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We (the company I work for) have a suite of sites that have been having performance issues. We’ve done a few optimization passes and they’ve helped, but not enough and we were seeing diminishing returns. Finally I got approval to beef up hosting for them. I was over-joyed because for once here was a solution to the problem that wasn’t going to be a big headache.

Boy was I wrong. I didn’t factor in that the newer hosting plan was running more recent versions of Ubuntu, PHP and MySQL. The ISP moved the sites for us…and they blew up. *sigh* Fortunately they were able to roll things back, but now it’s up to me to figure out how to get these sites running on newer software.

I didn’t want to update my dev server and potentially blow up a bunch of other sites, so I turned to Vagrant. I’ve been looking for a good reason to use it and this seemed like the ideal situation. I know the cool kids all use Docker now but I still haven’t really wrapped my head around Docker yet. Vagrant feels reasonably intuitive to me.

Soon enough I was off to a good start. I pulled down the ‘official’ (Canonical-supplied) Ubuntu 16 Vagrantbox, installed Apache, PHP and MySQL. Everything was looking good; it was serving pages through a forwarded port. The next step was to create a custom box from the server as it was running. The idea is that you create this Vagrant box with all the software configured the way you want it, then you can spin up identical virtual machines really easily. You can give a less tech-savvy co-worker (yes, they do exist even though I’m a NOOB) a copy of the box and with a minimum of instruction they can spin up an identical setup.

So I did that…and something went wrong. When I spun up a Vagrant VM from my box, I couldn’t SSH to it. Seemed to be an issue with the SSH keys or something. It wasn’t a complete train wreck…Apache was still serving pages via a directory shared between Windows and the VM, so I could have forged ahead but I knew that sooner or later I was going to want to SSH into the virtual machine for something.

Off to Google to find out what I’d done wrong. And oy, did I find a lot of info. I wasn’t the first one to have this issue, but some of the bug report threads started in 2014 and ran up to last week. I found a dozen or more fixes, none of which seemed to work for everyone. Most of the fixes involved SSHing into the VM using a username and password, which, I read time and time again, is vagrant/vagrant (obviously these aren’t production boxes). But try as I might I couldn’t log in with username and password. I could connect to the port so I knew SSH was running but I couldn’t authenticate.

I went further and further down the rabbit hole, eventually uninstalling Vagrant and VirtualBox and starting from scratch, all to no avail.

About 5 hours into this process, I found a new post about it. Apparently the official Ubuntu 16 boxes don’t use vagrant/vagrant as the username and password, even though they are ‘supposed’ to according to Vagrant’s guidelines. Instead they use ubuntu as a username and no one seems to know what the password is.

To say I was frustrated to learn this would be quite an understatement. The fix for the bug is apparently to use the v0rtex/xenial box which is set up with a vagrant/vagrant account. You can read more about the bug here.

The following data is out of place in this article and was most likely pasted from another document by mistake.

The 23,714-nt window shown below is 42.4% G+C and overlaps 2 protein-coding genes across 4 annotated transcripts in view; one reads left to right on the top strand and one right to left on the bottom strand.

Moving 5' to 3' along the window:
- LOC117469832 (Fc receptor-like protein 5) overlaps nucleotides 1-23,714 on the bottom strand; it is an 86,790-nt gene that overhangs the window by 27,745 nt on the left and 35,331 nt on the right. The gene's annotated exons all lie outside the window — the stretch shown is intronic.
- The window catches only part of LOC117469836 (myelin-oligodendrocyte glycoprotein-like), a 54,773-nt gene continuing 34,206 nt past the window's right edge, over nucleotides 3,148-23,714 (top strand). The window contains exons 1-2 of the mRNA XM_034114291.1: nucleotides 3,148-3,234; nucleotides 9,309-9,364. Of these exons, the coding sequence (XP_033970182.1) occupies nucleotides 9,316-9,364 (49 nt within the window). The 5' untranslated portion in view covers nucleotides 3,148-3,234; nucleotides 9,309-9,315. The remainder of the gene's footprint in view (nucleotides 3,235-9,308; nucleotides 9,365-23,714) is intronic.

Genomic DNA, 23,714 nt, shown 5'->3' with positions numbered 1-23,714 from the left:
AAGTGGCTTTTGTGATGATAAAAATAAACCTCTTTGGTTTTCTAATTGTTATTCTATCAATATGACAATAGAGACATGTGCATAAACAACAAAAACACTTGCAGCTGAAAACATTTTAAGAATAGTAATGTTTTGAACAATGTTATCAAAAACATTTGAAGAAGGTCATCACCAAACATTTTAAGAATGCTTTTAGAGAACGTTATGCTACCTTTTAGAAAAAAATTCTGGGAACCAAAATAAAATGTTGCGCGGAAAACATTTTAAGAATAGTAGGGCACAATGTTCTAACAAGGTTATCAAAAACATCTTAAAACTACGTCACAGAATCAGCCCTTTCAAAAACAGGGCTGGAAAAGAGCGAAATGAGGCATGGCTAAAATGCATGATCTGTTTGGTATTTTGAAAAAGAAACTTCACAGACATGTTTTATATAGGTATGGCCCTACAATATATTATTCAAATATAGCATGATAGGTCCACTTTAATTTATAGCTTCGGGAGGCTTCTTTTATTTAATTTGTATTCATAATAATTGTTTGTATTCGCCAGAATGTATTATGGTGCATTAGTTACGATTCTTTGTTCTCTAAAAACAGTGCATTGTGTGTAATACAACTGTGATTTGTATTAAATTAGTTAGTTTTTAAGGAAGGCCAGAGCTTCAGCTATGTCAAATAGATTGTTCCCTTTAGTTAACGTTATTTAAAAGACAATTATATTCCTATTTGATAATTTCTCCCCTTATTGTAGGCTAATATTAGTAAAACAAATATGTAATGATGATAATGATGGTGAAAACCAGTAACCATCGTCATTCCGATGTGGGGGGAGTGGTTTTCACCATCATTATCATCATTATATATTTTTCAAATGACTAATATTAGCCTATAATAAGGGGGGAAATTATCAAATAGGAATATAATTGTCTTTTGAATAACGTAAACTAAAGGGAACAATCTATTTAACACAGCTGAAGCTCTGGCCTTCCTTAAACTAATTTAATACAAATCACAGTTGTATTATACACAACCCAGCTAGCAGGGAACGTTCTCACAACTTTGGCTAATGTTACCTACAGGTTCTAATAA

So now I’m back to square one and tomorrow I’ll install a LAMP stack on the vortex/xenial box, then try packaging it again. Still think I’m doing something wrong with my packaging, unfortunately. Today was wasted by a bug that was preventing me from fixing a different problem, more or less. That’s going to look great on my weekly productivity report. /sigh

Maybe I should’ve tried Docker after all…

[Update: SOLVED (I hope)]

OK I finally got a working box, here’s what I did, based on the info in this thread.

You start in your existing VM — the one you’re going to build from.

Add
config.ssh.insert_key = false
to the Vagrant file

vagrant up
to start the machine.

vagrant ssh
to SSH in.

Run these commands:

wget https://raw.githubusercontent.com/mitchellh/vagrant/master/keys/vagrant.pub -O .ssh/authorized_keys
chmod 700 .ssh
chmod 600 .ssh/authorized_keys
chown -R vagrant:vagrant .ssh

Exit your SSH session.

Now create your new box. I followed these instructions

For me the command was

vagrant package --base arcus_default_1484688088638_34762 --output ../arcusv2.box

where “arcus_default_1484688088638_34762” is the name of the VM I wanted to base the box off of..you get this from VirtualBox. And I was naming my new box arcusv2.box and putting it one level up in my directory tree.

Then create a new directory, move into it.

Do something like this to add the new box
vagrant box add arcusv2 ../arcusv2.box

Then
vagrant init
to create the initial vagrantfile. Add
config.vm.box = "arcusv2"
config.ssh.insert_key = false

(obviously substitute whatever you named your new box for ‘arcusv2’)

And finally

vagrant up

And if you’re lucky like I was, the box will start up without authentication errors.



Comments:
2
  • Ugh Docker. When my company moved over to Docker the devs lost almost a week and a half of productive time due to issues and debugging.

    It’s pretty dumb of Vagrant to not have the correct documentation and default usernames and passwords.

    Also, I really don’t miss having to do server administration and worrying about versions of OS’s and such. I feel for you. Good luck tomorrow.

  • It’s strange that it’d ignore a convention that breaks ssh for… everyone but them, apparently. Hopefully there aren’t any other gotchas down the road. This kind of thing IS worth it, it just might be unappreciated until you literally come back with “5 of the sites crash X% less”. Ask for a raise on that same day.

    For sprint purposes, investing a little time now to save a lot more later on is a no-brainer, so no worries there… »\_(?)_/»